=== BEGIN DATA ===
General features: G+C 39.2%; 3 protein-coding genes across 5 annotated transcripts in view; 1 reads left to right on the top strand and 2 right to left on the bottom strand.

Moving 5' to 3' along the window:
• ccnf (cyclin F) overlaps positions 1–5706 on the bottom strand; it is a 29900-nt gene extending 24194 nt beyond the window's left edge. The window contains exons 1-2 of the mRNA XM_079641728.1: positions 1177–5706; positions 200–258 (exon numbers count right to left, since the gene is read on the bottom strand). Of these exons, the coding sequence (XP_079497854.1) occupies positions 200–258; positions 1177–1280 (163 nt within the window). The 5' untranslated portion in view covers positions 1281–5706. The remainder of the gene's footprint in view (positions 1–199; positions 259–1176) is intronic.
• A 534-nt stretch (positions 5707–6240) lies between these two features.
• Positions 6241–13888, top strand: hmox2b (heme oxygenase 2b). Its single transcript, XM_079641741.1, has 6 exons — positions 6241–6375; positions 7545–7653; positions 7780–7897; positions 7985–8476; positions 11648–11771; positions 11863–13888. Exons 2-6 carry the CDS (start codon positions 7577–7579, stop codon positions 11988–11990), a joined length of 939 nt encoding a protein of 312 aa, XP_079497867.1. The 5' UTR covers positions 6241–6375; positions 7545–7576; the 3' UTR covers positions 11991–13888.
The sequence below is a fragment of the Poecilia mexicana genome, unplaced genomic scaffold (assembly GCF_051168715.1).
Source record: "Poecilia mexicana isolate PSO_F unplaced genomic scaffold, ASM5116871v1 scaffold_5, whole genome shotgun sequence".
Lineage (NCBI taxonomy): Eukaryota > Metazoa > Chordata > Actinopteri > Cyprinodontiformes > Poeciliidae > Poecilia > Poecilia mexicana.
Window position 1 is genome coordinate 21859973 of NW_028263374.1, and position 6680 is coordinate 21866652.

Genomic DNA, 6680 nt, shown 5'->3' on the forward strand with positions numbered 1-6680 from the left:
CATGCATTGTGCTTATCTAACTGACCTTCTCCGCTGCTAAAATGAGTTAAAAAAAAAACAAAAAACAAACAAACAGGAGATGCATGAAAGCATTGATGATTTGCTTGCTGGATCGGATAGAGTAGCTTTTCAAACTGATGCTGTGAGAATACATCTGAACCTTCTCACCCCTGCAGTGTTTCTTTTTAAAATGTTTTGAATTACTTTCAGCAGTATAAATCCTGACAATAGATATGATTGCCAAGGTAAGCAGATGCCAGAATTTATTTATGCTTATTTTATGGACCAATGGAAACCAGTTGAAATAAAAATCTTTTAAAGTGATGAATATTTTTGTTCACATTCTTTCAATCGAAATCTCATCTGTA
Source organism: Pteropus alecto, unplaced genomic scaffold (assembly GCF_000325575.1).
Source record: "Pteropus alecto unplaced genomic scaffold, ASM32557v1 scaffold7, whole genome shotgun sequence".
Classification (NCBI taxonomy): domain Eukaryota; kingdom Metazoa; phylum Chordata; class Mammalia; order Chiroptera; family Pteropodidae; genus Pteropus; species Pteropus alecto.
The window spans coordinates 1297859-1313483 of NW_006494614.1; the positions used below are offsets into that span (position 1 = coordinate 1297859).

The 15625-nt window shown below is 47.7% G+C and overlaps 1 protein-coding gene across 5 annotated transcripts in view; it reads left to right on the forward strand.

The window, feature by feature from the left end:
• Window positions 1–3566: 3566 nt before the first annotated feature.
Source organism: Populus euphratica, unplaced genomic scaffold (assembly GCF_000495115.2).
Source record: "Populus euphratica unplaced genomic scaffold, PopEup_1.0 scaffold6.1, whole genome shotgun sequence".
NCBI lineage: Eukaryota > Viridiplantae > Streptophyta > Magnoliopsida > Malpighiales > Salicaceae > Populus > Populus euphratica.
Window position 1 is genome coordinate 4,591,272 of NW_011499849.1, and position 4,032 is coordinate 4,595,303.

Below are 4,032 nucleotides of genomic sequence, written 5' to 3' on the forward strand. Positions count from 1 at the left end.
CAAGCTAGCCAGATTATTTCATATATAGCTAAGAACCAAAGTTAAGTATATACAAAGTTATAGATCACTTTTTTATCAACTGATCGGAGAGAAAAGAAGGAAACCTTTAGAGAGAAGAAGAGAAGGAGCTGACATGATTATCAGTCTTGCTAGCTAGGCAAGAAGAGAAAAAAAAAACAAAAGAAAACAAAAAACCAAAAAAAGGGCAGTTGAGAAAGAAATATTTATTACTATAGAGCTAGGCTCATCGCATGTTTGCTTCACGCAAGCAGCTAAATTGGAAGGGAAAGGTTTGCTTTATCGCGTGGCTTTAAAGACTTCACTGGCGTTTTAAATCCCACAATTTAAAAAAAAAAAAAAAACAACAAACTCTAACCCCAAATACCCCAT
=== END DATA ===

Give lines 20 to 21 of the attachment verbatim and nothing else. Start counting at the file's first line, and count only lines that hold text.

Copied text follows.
Source record: "Populus euphratica unplaced genomic scaffold, PopEup_1.0 scaffold6.1, whole genome shotgun sequence".
NCBI lineage: Eukaryota > Viridiplantae > Streptophyta > Magnoliopsida > Malpighiales > Salicaceae > Populus > Populus euphratica.